Zwitterionic polymerization for the synthesis of high molecular weight cyclic polymers
- Topological isomerism in macromolecules represents a fascinating field of study. Linear polymers form the basis of much of the current scientific understanding of bulk polymer behavior due to their simple structure and synthetic accessibility. In contrast, cyclic polymers remain poorly understood due to the difficulty in generating sufficient quantities of pure samples; in particular, high molecular weight samples where phenomena related to entanglement could be observed have eluded polymer chemists until recently. Among the several strategies employed for the synthesis of high molecular weight cyclic polymers, recent reports have highlighted the utility of zwitterionic ring-opening polymerization (ZROP). Efforts to understand the N-heterocyclic carbene (NHC) mediated ring-opening of strained lactones have led to the development of several mechanistic models. Kinetic studies on the NHC-mediated polymerization of [epsilon]-caprolactone (CL) and [delta]-valerolactone (VL) were conducted to account for the notably high molecular weight cyclic polyerms generated. While the two monomer systems are closely related and polymerize with the same NHC initiators, a difference in the dependence of the reaction rate on monomer is observed. A general mechanism is proposed for the polymerization of VL. Exploiting the utility of ZROP to generate high molecular weight poly([epsilon]-caprolactone ) allowed for a comparative study on the bulk crystallization of cyclic PCL and linear PCL across a range of molecular weights. WAXS and SAXS studies show that linear and cyclic PCL exhibit the same global and local crystalline structure but that cyclic PCL crystallizes more rapidly than linear PCL. Isothermal DSC crystallization kinetic studies support this observation and indicate that the difference in crystallization rate increases with increasing molecular weight. Approximating the equilibrium melting temperature of these samples using the Hoffmann-Weeks method indicates that there is no significant difference in Tm0 between cyclic and linear PCL. In an attempt to broaden the scope of initiators for the ZROP of strained lactones, the use of amidines for the polymerization of lactide was explored. 1,8-Diazabicyclo[5.4.0] undec-7-ene (DBU) and 1,5-Diazabicyclo[4.3.0]non-5-ene (DBN) were shown to mediate the ZROP of lactide to give predominantly cyclic poly(lactide) (PLA). A notable solvent effect with no polymerization occurring in neat tetrahydrofuran (THF), fast polymerization with formation of significant amounts of linear PLA in dichloromethane (DCM), and moderate rate of polymerization with minimal formation of linear PLA in THF:DCM blends. DFT computations suggest that the formation of a neutral tricyclic species, a zwitterionic species, and a ketene-aminal are energetically feasible. This ketene-aminal is thought to be the source of the linear PLA observed. Our efforts to develop a more hydrolytically stable family of cyclic polymers led to the investigation of the ZROP of strained cyclic carbosiloxanes. NHC-mediated polymerization of 2,2,5,5-tetramethyl-2,5-disila-1-oxacyclopentane occurs rapidly to give polymers with molecular weights exceeding 106 g/mol. While these polymerizations are difficult to control, the cyclic topology of the resulting polymers could be confirmed by comparative dilute solution viscosity studies and MALDI-TOF MS. As a complimentary strategy to the use of neutral nucleophiles to initiate anionic-like zwitterionic polymerization, neutral Lewis acids were tested for the electrophilic zwitterionic ring opening polymerization (EZROP) of strained heterocycles. Polymerization of 2-ethyl-2-oxaline proceeds slowly at elevated temperature with boron-based Lewis acids to give HF-capped linear chains, determined by MALDI-TOF MS. In contrast, the polymerization of 3,3-dimethyloxetane proceeds very rapidly at room temperature with B(C6F5)3 to give a mixture of polymer products likely resulting from methyl scrambling between chains.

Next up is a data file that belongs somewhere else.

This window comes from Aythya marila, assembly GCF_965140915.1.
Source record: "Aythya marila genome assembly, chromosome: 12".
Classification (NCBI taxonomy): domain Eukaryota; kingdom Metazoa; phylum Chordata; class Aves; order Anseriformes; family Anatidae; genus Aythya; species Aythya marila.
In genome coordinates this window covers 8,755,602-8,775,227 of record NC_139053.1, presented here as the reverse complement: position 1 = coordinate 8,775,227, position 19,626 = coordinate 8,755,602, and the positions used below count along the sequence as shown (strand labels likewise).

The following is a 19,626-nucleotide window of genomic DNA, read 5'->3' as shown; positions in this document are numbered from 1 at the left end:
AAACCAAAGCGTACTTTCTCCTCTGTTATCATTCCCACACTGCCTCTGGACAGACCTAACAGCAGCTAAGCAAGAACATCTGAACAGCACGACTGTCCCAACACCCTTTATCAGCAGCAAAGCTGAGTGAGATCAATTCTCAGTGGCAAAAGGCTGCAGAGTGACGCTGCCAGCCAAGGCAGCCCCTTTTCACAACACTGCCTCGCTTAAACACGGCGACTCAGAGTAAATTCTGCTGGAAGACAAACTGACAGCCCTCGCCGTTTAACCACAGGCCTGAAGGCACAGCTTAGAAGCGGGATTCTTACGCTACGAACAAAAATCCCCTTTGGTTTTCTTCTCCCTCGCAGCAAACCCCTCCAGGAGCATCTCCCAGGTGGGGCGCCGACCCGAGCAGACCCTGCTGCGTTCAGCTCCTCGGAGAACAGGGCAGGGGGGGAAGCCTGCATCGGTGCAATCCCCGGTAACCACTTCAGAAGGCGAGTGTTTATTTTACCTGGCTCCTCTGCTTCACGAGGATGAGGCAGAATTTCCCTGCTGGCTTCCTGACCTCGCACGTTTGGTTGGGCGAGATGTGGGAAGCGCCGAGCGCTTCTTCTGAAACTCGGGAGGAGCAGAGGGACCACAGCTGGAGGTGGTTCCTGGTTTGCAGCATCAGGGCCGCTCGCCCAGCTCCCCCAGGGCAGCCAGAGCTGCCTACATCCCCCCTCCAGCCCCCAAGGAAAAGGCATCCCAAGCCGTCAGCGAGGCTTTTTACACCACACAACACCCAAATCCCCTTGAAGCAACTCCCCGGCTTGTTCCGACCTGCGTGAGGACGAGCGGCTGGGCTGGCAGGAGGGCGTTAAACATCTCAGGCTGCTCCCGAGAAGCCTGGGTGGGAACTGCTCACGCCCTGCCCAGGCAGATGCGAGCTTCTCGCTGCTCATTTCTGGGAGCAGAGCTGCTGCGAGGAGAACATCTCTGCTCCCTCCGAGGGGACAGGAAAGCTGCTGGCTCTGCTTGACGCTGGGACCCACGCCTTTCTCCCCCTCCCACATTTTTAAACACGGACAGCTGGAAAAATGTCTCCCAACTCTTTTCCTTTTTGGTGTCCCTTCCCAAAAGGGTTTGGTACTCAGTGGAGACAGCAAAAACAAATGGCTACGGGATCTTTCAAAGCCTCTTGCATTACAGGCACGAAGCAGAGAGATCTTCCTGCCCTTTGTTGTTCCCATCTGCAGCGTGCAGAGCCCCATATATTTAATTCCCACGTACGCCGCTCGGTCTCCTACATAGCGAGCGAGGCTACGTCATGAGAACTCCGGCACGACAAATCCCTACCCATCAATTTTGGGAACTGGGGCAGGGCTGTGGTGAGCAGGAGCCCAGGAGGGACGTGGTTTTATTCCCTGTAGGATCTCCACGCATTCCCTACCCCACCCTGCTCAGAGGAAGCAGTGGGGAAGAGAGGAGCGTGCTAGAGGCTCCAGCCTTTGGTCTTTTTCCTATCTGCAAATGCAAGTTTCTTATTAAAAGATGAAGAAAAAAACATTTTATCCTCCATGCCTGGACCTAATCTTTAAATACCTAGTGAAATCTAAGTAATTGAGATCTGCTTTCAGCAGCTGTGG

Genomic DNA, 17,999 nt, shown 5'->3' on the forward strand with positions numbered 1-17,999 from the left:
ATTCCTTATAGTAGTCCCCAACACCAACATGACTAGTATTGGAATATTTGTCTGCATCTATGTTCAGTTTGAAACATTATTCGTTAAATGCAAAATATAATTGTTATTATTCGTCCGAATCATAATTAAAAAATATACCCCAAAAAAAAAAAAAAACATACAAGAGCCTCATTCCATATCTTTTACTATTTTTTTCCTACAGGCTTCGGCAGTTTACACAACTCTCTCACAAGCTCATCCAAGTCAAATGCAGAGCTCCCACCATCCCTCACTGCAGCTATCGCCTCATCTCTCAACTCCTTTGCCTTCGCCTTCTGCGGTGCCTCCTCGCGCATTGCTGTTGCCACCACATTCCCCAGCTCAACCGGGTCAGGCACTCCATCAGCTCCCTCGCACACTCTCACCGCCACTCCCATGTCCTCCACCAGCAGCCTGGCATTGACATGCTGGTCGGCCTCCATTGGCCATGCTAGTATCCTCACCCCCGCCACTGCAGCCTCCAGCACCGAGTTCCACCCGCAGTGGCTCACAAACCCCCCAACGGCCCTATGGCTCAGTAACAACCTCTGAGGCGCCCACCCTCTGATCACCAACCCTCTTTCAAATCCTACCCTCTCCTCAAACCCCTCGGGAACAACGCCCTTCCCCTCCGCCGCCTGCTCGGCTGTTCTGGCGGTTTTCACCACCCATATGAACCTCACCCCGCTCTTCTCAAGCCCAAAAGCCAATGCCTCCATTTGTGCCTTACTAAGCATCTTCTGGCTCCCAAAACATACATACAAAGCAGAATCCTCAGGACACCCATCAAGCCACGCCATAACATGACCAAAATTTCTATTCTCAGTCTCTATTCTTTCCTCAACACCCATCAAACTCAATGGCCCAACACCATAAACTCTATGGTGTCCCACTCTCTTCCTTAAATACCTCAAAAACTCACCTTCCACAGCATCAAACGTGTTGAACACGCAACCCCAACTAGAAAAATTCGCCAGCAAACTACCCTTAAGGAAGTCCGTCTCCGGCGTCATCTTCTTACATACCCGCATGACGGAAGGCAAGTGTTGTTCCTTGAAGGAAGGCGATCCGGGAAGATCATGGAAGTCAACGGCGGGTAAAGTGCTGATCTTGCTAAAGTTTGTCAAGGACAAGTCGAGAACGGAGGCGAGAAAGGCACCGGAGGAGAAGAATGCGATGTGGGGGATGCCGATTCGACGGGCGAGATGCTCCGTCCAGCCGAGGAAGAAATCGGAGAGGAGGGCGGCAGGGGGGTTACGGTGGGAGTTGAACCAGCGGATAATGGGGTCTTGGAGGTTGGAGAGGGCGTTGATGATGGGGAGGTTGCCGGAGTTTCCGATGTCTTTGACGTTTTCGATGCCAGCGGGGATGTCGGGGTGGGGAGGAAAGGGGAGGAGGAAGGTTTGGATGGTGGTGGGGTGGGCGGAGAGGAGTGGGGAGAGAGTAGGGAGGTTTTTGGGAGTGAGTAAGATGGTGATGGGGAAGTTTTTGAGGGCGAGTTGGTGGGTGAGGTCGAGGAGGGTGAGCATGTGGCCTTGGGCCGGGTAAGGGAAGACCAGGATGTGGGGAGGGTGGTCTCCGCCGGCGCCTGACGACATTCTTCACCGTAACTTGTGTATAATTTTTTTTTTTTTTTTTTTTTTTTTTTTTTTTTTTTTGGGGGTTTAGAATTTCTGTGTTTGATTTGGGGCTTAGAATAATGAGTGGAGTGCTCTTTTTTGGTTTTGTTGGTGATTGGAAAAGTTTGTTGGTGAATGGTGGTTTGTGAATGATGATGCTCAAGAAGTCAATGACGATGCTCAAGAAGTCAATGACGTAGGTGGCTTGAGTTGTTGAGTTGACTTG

|Type of resource
|electronic; electronic resource; remote
|1 online resource.
|Brown, Hayley A
|Stanford University, Department of Chemistry.
|Waymouth, Robert M
|Waymouth, Robert M
|Khosla, Chaitan, 1964-
|Khosla, Chaitan, 1964-
|Statement of responsibility
|Hayley A. Brown.
|Submitted to the Department of Chemistry.
|Thesis (Ph.D.)--Stanford University, 2013.
- © 2013 by Hayley Abigail Brown
- This work is licensed under a Creative Commons Attribution Non Commercial 3.0 Unported license (CC BY-NC).
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